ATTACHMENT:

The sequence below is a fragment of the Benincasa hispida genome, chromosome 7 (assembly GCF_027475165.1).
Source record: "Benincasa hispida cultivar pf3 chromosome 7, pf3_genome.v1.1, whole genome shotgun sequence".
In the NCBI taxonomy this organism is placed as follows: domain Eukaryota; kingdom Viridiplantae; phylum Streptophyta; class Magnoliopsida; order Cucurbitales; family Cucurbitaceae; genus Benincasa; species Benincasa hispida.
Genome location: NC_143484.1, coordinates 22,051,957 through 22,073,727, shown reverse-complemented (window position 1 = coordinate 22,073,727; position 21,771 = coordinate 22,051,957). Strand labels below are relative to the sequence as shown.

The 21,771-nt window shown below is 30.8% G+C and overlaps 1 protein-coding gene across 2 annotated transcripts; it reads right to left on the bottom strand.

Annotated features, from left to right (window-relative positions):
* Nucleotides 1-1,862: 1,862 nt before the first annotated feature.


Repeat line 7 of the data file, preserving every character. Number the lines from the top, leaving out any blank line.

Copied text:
* Nucleotides 1-1,862: 1,862 nt before the first annotated feature.